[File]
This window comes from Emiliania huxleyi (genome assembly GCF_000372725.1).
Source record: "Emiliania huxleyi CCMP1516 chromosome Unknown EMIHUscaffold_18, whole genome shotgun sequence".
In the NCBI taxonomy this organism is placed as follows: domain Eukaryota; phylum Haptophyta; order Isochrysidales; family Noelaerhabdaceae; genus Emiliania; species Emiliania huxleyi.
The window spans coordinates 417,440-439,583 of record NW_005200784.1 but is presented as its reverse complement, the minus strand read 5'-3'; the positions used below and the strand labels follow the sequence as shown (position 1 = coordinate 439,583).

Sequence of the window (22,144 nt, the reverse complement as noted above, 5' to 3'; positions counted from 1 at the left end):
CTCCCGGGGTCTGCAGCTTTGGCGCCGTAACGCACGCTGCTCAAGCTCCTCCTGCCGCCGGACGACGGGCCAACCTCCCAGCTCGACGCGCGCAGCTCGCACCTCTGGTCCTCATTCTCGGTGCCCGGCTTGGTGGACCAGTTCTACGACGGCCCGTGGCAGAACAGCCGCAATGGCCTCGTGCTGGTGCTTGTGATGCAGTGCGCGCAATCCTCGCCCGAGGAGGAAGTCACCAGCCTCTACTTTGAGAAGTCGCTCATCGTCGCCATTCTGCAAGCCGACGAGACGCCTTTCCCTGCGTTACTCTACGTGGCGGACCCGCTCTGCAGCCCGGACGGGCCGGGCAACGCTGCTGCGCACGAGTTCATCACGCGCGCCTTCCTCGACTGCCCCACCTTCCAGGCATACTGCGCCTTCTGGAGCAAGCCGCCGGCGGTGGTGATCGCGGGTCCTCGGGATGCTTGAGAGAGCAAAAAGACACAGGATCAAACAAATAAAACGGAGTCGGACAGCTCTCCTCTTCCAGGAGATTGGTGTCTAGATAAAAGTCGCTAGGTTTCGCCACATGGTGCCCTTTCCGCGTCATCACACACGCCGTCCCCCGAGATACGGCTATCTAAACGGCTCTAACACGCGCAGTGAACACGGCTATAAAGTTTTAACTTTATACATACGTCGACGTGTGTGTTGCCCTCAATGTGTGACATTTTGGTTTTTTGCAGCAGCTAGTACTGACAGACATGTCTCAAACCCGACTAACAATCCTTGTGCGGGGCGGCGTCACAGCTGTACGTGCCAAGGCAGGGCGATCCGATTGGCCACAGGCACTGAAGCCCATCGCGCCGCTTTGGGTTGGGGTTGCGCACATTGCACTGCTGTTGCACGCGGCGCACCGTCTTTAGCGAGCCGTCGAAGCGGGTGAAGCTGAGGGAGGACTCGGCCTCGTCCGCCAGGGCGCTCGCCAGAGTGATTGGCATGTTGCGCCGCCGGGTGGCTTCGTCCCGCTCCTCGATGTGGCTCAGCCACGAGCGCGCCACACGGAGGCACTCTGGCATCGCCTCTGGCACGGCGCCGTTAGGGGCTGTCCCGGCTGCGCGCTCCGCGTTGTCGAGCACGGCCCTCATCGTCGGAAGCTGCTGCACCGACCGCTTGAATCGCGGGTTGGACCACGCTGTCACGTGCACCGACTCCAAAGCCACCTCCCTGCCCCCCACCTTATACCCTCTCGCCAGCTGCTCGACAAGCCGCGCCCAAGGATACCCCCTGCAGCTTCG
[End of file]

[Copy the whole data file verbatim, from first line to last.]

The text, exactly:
This window comes from Emiliania huxleyi (genome assembly GCF_000372725.1).
Source record: "Emiliania huxleyi CCMP1516 chromosome Unknown EMIHUscaffold_18, whole genome shotgun sequence".
In the NCBI taxonomy this organism is placed as follows: domain Eukaryota; phylum Haptophyta; order Isochrysidales; family Noelaerhabdaceae; genus Emiliania; species Emiliania huxleyi.
The window spans coordinates 417,440-439,583 of record NW_005200784.1 but is presented as its reverse complement, the minus strand read 5'-3'; the positions used below and the strand labels follow the sequence as shown (position 1 = coordinate 439,583).

Sequence of the window (22,144 nt, the reverse complement as noted above, 5' to 3'; positions counted from 1 at the left end):
CTCCCGGGGTCTGCAGCTTTGGCGCCGTAACGCACGCTGCTCAAGCTCCTCCTGCCGCCGGACGACGGGCCAACCTCCCAGCTCGACGCGCGCAGCTCGCACCTCTGGTCCTCATTCTCGGTGCCCGGCTTGGTGGACCAGTTCTACGACGGCCCGTGGCAGAACAGCCGCAATGGCCTCGTGCTGGTGCTTGTGATGCAGTGCGCGCAATCCTCGCCCGAGGAGGAAGTCACCAGCCTCTACTTTGAGAAGTCGCTCATCGTCGCCATTCTGCAAGCCGACGAGACGCCTTTCCCTGCGTTACTCTACGTGGCGGACCCGCTCTGCAGCCCGGACGGGCCGGGCAACGCTGCTGCGCACGAGTTCATCACGCGCGCCTTCCTCGACTGCCCCACCTTCCAGGCATACTGCGCCTTCTGGAGCAAGCCGCCGGCGGTGGTGATCGCGGGTCCTCGGGATGCTTGAGAGAGCAAAAAGACACAGGATCAAACAAATAAAACGGAGTCGGACAGCTCTCCTCTTCCAGGAGATTGGTGTCTAGATAAAAGTCGCTAGGTTTCGCCACATGGTGCCCTTTCCGCGTCATCACACACGCCGTCCCCCGAGATACGGCTATCTAAACGGCTCTAACACGCGCAGTGAACACGGCTATAAAGTTTTAACTTTATACATACGTCGACGTGTGTGTTGCCCTCAATGTGTGACATTTTGGTTTTTTGCAGCAGCTAGTACTGACAGACATGTCTCAAACCCGACTAACAATCCTTGTGCGGGGCGGCGTCACAGCTGTACGTGCCAAGGCAGGGCGATCCGATTGGCCACAGGCACTGAAGCCCATCGCGCCGCTTTGGGTTGGGGTTGCGCACATTGCACTGCTGTTGCACGCGGCGCACCGTCTTTAGCGAGCCGTCGAAGCGGGTGAAGCTGAGGGAGGACTCGGCCTCGTCCGCCAGGGCGCTCGCCAGAGTGATTGGCATGTTGCGCCGCCGGGTGGCTTCGTCCCGCTCCTCGATGTGGCTCAGCCACGAGCGCGCCACACGGAGGCACTCTGGCATCGCCTCTGGCACGGCGCCGTTAGGGGCTGTCCCGGCTGCGCGCTCCGCGTTGTCGAGCACGGCCCTCATCGTCGGAAGCTGCTGCACCGACCGCTTGAATCGCGGGTTGGACCACGCTGTCACGTGCACCGACTCCAAAGCCACCTCCCTGCCCCCCACCTTATACCCTCTCGCCAGCTGCTCGACAAGCCGCGCCCAAGGATACCCCCTGCAGCTTCG